U.S. Added 315,000 Jobs in August
U.S. employers added a healthy number of jobs in August and a steady stream of people entering the workforce lifted the unemployment rate, suggesting some easing in the tight labor market and offering mixed implications for the Federal Reserve.
Nonfarm payrolls increased 315,000 last month following a revised 526,000 advance in July, a Labor Department report showed Friday. The unemployment rate unexpectedly rose to a six-month high of 3.7%, the first increase since January, as the participation rate climbed.
Economists projected an almost 300,000 gain in payrolls and a 3.5% jobless rate, based on the median estimates in a Bloomberg survey.
Despite moderating job growth, the still-solid employment gain points to a healthy appetite for labor amid high inflation, rising interest rates and an uncertain economic outlook. Such demand, along with repeated pay raises, continues to underpin consumer spending.
However, the jump in participation, which could lead to a further cooling in monthly wage growth, added to signs that inflation pressures are slowing. That’s welcome news for the Fed as it debates its next rate decision, and led traders to pare bets for a third-straight 75-basis-point hike after the report. It also puts more focus on consumer price data due ahead of the September policy meeting.
“This is really what the Fed is hoping for,” former Fed governor and University of Chicago professor Randall Kroszner said on Bloomberg TV. “More people are coming back into the labor market. That helps to reduce the tightness of that market.”
Short-term Treasury yields fell, while the S&P 500 posted gains and the dollar extended losses on the day.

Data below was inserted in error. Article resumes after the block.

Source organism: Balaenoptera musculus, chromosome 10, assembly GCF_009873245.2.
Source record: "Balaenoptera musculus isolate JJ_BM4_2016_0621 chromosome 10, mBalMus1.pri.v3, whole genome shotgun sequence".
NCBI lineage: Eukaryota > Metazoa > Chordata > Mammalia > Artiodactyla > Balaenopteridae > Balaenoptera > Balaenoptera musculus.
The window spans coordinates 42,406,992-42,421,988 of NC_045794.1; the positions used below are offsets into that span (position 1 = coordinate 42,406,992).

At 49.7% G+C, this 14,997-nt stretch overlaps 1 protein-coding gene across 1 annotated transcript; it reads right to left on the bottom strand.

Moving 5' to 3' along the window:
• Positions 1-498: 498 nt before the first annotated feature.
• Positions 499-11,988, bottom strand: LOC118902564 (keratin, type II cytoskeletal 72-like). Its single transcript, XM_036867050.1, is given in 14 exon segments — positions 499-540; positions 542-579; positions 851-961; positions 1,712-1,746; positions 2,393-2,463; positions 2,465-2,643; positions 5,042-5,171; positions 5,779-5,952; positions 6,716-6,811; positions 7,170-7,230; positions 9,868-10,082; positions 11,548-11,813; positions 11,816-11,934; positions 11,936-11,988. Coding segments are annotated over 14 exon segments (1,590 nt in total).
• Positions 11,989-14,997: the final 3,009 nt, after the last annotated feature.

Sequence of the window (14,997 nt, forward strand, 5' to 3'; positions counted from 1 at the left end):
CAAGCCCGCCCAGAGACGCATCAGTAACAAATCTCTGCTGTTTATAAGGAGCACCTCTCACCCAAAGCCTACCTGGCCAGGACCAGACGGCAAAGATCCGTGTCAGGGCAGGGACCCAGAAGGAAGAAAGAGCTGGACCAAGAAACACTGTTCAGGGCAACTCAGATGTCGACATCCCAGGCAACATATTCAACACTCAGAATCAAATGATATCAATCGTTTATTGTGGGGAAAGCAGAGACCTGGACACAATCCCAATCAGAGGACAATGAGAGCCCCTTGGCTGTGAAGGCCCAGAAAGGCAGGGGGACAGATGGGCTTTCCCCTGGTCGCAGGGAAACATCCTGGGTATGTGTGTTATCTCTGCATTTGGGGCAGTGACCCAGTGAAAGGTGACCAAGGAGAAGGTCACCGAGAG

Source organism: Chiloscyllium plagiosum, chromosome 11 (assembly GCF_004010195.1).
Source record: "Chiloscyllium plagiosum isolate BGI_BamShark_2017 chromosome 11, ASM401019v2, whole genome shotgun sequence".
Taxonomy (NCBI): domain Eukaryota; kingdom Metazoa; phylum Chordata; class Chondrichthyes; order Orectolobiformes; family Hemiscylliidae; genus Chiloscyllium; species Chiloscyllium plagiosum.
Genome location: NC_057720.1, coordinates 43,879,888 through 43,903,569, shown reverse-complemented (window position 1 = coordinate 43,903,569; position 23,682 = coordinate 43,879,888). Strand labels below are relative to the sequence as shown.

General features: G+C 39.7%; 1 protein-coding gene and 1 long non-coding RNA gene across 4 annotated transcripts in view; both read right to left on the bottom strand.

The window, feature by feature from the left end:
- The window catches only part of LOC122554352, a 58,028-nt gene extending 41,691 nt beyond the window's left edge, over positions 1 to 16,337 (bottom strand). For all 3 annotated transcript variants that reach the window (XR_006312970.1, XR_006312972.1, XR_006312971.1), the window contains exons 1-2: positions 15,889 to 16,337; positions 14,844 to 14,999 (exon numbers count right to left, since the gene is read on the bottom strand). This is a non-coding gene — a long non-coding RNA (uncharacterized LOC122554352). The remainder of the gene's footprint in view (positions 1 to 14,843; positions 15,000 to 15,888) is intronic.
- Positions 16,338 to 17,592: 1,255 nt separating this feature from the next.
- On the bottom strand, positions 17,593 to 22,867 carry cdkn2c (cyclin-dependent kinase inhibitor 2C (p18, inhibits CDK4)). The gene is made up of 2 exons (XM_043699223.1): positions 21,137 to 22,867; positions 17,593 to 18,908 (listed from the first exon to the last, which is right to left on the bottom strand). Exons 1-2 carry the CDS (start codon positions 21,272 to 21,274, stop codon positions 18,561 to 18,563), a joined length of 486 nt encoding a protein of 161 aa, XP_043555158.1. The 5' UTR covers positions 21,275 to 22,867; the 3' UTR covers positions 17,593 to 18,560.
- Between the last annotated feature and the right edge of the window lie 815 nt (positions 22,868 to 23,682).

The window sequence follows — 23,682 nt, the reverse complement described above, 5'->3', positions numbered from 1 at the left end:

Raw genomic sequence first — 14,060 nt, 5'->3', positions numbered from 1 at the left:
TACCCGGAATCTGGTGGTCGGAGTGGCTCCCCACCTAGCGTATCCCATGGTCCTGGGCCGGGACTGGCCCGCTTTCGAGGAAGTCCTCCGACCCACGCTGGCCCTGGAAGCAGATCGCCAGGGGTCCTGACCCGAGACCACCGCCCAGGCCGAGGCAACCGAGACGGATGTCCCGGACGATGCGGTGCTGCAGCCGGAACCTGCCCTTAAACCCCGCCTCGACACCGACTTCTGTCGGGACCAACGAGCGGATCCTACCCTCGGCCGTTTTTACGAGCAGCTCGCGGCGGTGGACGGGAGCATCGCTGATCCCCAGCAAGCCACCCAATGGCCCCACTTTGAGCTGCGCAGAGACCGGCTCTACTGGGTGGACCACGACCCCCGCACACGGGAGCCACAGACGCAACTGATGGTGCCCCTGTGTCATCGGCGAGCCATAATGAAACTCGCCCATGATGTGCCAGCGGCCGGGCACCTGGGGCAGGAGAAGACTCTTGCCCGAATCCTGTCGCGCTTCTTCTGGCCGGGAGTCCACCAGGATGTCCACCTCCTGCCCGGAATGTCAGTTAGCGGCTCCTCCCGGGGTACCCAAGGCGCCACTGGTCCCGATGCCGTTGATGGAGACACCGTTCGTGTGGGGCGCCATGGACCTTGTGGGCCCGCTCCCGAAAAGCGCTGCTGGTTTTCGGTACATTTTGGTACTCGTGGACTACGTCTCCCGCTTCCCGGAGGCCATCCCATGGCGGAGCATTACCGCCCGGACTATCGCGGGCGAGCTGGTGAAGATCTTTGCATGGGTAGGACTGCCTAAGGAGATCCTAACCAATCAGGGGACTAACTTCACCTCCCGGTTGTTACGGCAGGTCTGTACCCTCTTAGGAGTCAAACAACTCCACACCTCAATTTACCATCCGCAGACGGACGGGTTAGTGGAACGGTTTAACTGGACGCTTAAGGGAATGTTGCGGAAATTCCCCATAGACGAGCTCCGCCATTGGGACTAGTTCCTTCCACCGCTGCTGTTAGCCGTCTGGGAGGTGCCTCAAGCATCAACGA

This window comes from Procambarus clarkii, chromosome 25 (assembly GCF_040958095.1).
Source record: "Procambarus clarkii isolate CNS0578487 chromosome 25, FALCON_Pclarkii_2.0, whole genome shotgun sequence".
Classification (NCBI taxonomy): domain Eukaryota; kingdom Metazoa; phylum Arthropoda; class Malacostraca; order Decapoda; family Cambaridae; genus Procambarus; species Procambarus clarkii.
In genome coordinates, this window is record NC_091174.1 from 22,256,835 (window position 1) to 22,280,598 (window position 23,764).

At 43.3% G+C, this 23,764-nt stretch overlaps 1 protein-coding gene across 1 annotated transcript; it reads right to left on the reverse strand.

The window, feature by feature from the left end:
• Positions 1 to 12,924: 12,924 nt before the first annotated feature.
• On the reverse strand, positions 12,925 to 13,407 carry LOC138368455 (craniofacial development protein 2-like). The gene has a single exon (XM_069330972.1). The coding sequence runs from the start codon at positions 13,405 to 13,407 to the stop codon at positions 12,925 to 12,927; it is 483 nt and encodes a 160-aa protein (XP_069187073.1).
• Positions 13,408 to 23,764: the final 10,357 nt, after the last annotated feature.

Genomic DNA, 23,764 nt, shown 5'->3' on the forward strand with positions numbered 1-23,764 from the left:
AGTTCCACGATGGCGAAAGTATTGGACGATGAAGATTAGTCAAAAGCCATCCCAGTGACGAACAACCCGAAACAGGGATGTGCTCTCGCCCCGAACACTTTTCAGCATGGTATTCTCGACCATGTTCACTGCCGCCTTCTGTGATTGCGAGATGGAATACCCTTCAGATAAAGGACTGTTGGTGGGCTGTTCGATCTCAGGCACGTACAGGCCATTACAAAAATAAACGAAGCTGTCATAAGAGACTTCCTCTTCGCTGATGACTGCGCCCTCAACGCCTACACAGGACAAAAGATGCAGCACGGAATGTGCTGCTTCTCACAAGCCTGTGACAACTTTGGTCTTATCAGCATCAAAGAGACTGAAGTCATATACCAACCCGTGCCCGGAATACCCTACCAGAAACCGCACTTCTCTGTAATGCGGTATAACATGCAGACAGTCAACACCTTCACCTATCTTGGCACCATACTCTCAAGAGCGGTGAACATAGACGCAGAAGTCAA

The labor force participation rate — the share of the population that is working or looking for work — advanced to 62.4%, matching the highest since March 2020. The rate for workers ages 25-54 rose by the most since June 2020 to 82.8%. Teen participation also surged.
“Most of the new labor force entrants found work, particularly part-time, while the remainder of these new entrants are still searching,” Mizuho Financial Group Inc. economists Alex Pelle and Steven Ricchiuto said in a note. The number of people working part-time for economic reasons jumped for a second month.
The job gains were led by professional and business services, health care and retail trade. Leisure and hospitality posted the smallest payrolls gain since a decline in December 2020.
While a persistent mismatch between labor supply and demand has driven businesses to bid up wages, the report shows some encouraging signs that the two are coming more in line. Average hourly earnings rose 0.3% from the prior month and were up 5.2% from a year earlier.
Fed Chair Jerome Powell emphasized the “out of balance” nature of the labor market in a speech last week while also acknowledging that the combination of higher rates, slower growth and a softer labor market will “bring some pain” to households and businesses.
The report is also likely to be welcomed by President Joe Biden and his advisers as they struggle to craft a positive economic message amid hot inflation ahead of the midterm elections, where they are defending thin congressional majorities.
The Labor Department’s report also showed the average workweek was down slightly to 34.5 hours.
The number of people not in the labor force who currently want a job fell by 361,000 in August — the biggest decline in a year — suggesting solid wage growth and high inflation are driving people to look for work.
Other recent labor market data also paint a strong picture. Job openings edged up to 11.2 million in July, while applications for unemployment insurance last week dropped for a third consecutive week to a two-month low.